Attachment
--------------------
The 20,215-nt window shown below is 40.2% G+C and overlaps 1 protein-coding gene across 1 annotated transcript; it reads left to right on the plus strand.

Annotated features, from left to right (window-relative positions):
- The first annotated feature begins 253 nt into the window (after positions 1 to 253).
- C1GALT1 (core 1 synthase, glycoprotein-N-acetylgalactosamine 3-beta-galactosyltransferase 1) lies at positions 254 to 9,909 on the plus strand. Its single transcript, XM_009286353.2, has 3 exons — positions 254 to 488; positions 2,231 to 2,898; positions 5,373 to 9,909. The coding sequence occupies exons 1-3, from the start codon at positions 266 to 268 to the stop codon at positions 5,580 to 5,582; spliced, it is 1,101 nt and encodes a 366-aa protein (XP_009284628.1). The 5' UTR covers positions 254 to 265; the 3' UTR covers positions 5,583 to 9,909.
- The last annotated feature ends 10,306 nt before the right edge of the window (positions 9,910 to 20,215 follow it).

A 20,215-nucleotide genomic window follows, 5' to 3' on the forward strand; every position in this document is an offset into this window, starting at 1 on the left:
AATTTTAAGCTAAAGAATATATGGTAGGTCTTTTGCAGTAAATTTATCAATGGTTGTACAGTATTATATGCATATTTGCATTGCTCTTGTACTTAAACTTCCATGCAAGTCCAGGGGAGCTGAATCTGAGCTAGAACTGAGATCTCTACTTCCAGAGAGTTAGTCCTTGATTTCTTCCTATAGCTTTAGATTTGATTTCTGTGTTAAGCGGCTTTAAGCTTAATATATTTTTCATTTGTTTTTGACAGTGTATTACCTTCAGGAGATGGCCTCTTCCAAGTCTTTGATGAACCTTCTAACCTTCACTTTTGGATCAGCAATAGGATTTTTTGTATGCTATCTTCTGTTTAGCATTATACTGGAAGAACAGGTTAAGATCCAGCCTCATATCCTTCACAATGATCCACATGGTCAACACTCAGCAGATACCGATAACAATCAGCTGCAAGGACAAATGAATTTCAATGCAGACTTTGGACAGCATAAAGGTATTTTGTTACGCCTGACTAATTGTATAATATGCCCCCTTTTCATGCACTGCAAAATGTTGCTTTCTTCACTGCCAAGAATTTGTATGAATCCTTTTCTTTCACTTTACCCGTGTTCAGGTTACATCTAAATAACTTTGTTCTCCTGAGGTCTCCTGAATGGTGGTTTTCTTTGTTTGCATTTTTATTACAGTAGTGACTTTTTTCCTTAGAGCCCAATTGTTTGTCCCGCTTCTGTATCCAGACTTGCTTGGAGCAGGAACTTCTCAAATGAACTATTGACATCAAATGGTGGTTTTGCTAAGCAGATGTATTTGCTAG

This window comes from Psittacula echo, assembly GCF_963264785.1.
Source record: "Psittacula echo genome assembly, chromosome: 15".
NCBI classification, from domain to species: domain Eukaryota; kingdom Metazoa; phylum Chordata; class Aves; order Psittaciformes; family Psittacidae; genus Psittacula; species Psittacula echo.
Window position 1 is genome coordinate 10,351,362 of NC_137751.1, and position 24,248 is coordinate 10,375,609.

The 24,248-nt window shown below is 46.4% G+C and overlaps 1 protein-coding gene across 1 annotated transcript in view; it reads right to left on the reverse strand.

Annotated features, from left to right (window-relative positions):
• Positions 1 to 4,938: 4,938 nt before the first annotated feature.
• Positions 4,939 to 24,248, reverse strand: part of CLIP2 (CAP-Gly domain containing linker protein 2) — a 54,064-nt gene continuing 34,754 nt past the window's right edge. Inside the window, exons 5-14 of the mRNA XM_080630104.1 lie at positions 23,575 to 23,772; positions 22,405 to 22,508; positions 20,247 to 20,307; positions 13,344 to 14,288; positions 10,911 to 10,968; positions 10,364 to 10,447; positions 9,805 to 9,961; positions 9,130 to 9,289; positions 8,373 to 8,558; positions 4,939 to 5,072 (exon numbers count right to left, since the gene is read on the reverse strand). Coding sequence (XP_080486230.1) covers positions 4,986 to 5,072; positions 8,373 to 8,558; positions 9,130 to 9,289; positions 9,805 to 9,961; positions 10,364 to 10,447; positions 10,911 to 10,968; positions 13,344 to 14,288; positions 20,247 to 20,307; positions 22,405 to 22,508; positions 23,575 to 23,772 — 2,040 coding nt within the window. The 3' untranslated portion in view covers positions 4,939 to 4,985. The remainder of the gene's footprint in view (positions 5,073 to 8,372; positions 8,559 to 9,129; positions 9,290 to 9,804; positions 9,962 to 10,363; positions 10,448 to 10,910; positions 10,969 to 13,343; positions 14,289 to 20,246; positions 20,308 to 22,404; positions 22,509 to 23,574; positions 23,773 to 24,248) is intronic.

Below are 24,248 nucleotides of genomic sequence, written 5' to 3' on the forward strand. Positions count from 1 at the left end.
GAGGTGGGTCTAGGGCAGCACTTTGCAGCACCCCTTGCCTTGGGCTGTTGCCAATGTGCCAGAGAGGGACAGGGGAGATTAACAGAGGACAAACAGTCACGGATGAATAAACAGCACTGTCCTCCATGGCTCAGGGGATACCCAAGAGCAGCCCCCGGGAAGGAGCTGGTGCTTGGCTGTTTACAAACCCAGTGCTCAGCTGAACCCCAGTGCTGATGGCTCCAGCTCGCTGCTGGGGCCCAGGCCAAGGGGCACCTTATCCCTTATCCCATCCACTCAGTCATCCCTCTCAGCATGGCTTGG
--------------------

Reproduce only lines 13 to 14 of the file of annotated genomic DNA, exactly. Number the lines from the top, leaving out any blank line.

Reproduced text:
Annotated features, from left to right (window-relative positions):
• Positions 1 to 4,938: 4,938 nt before the first annotated feature.